All it takes to transform a cute, clumsy toddler into a robotic symbol of all that is wrong with society is a rhinestone-covered cowgirl dress, heavy eye makeup, and an overbearing parent. From documentaries, reality television shows, and The Soup, we've caught a glimpse of how truly terrifying child beauty pageants can be—the tacky, oversexed clothes, the scary hair routines, the mothers pushing their little girls like pack mules. But there is a good side to these events—bizarre and obscure, for sure, but still good. Written and shot by Susan Anderson and published by Powerhouse books, the coffee-table volume High Glitz: The Extravagant World of Child Beauty Pageants is a loud, proud, unapologetic look at the glamour of pre-teen pageantry that finds everything that's good with this uniquely American subculture. Here, Anderson's big, bright photos celebrate the final product of all those hours of walking in heels and teasing hair. With its full Technicolor portraits of glamourpuss competitors, it's hard not to see the fun in the madness of it all. Maybe Simon Doonan's book forward, "In Defense of Child Beauty Pageants", won't convince you that child pageants aren't evil. But, thanks to Anderson's absurd images, at least you'll walk away with a big, tacky smile.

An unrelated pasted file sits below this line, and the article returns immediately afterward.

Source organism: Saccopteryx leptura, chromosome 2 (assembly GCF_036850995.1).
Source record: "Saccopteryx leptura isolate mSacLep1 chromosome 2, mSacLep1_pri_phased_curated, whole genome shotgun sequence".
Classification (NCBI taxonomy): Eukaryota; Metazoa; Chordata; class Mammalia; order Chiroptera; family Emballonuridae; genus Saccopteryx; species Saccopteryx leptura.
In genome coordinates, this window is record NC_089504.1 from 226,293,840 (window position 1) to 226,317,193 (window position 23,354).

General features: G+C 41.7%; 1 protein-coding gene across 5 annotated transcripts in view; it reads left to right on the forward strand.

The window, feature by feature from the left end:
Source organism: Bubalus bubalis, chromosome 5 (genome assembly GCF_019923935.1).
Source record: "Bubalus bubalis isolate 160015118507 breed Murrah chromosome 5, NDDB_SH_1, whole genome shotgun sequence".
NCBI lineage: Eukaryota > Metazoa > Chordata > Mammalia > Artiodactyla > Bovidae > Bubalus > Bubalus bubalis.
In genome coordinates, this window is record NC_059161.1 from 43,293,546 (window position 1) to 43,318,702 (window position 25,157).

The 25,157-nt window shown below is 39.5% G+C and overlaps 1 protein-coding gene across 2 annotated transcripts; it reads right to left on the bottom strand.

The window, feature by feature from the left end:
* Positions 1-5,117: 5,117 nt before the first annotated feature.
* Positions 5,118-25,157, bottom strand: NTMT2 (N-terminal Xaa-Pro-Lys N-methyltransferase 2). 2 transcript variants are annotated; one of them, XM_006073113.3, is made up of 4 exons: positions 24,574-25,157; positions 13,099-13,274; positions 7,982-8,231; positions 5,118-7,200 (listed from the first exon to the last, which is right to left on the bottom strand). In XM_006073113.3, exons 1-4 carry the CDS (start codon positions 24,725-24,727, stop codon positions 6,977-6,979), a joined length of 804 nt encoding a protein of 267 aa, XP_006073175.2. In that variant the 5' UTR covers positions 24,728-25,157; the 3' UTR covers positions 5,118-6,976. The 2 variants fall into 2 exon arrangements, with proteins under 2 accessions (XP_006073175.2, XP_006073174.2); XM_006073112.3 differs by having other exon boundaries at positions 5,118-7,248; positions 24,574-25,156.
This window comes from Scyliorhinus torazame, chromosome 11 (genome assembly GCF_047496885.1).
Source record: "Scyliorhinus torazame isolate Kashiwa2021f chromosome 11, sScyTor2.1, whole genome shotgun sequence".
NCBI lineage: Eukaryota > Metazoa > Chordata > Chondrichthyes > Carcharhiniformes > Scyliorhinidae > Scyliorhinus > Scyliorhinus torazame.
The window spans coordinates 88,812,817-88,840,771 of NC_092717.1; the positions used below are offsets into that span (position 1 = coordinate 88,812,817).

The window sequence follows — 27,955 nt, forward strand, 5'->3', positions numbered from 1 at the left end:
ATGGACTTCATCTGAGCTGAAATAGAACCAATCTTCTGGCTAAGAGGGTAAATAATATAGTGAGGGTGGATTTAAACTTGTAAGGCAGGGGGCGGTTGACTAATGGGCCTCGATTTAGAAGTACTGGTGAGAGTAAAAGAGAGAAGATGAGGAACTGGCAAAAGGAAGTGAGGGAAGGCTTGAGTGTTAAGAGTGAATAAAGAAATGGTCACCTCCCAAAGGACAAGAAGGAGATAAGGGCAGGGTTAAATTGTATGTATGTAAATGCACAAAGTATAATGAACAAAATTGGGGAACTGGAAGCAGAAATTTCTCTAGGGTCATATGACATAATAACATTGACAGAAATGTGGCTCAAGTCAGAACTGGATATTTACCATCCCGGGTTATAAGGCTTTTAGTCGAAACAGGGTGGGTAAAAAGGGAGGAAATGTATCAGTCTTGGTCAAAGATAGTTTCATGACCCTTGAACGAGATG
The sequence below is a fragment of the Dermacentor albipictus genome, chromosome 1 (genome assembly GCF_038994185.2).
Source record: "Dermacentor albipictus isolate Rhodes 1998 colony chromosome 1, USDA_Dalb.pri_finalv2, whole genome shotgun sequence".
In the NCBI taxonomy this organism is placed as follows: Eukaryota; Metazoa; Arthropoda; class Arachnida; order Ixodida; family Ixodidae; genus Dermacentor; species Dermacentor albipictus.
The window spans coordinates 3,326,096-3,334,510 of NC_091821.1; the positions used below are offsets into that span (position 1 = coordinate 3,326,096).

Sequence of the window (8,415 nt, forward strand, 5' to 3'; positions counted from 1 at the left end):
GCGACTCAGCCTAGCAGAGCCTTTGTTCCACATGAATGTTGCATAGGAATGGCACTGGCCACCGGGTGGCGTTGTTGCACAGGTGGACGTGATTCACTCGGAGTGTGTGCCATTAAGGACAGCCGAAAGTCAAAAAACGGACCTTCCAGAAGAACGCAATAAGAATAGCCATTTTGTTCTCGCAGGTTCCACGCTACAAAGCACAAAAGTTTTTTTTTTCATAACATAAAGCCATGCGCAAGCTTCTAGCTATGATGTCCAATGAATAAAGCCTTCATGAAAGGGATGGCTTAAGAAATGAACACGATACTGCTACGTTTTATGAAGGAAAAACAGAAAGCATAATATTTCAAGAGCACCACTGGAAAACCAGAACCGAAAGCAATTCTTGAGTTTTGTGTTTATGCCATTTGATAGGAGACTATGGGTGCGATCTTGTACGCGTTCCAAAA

Above, from left: Christy, age 8, Las Vegas, Nevada, 2006; Allison, age 10, Nashville, Tennessee, 2008.
Above, from left: Ashley, age 8, Nashville, Tennessee, 2008.
Above, from left: Sara, age 5, Las Vegas, Nevada, 2006; Jacklyn, age 7, Las Vegas, Nevada, 2006.